An important step in advancing artificial intelligence (AI) initiatives includes fortifying algorithms for AI, which are often brittle and “not good,” said Dr. John Beieler, program manager at the Intelligence Advanced Research Projects Activity (IARPA). Automation will also have a peripheral impact as a result of this, panelists at the Defense One Genius Machines event said today.

“We have bad algorithms,” Dr. Beieler said when asked about how close the Federal government was to making larger advancements in AI.

Panelists including Dr. Beieler and Dr. Adam Cardinal-Stakenas, Chief of the Data Science Research Division for the National Security Agency’s (NSA) Research Directorate, said that real-world changes to testing algorithms can break those algorithms because of their fragility. And they spoke of how slight physical changes in tests can confuse algorithms and thus make them vulnerable.

Data scientists will play an important role in broadening the capabilities of AI, and analysts may be better equipped to answer the “why” questions about the causality of events, the panelists said.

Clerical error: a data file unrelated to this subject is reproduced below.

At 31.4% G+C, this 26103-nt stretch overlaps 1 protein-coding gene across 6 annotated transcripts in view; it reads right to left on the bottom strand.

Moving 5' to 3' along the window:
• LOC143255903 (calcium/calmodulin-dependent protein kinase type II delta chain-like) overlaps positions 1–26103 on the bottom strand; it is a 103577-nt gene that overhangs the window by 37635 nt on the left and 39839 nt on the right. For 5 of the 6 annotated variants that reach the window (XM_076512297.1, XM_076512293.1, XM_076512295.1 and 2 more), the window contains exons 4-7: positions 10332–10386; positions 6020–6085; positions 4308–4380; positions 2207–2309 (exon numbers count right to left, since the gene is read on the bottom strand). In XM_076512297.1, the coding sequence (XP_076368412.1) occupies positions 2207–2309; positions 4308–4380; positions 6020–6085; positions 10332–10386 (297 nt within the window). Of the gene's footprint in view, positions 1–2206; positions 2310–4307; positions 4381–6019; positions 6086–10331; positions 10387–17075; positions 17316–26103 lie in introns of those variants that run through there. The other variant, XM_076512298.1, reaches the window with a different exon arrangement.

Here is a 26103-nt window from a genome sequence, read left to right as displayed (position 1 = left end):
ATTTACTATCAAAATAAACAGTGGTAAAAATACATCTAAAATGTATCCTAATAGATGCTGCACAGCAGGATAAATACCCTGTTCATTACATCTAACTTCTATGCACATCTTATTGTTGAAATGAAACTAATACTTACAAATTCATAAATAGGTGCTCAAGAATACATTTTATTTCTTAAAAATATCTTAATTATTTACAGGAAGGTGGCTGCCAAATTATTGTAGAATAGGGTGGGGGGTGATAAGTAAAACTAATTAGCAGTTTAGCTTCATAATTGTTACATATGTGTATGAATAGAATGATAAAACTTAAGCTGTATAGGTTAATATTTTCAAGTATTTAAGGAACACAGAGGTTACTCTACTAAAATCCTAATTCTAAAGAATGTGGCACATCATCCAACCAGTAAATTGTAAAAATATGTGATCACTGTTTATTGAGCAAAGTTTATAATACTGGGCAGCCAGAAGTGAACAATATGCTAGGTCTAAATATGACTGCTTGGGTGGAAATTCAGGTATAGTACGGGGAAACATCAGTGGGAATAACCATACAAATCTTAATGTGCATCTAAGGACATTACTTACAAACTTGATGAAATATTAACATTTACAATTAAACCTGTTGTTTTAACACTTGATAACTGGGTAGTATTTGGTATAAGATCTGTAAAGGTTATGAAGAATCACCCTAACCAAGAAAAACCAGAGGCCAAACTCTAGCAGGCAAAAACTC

Dr. Beieler used the example of an AI system that can detect the breakout of a riot, but is unable to interpret how it got started or accurately identify the signs of a potential disturbance. The best AI can do at this point is provide analysts with as much information as possible that would otherwise take hundreds of analysts incalculable man hours to organize.

While the fear that automation will take away blue-collar jobs is valid, technology professionals don’t have to worry yet about automation taking over their positions. Dr. Cardinal-Stakenas said the day-to-day need for analysts in the AI process won’t change that much because the human-machine relationship is still very much co-dependent.

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Jordan Smith
Jordan Smith
Jordan Smith is a MeriTalk Senior Technology Reporter covering the intersection of government and technology.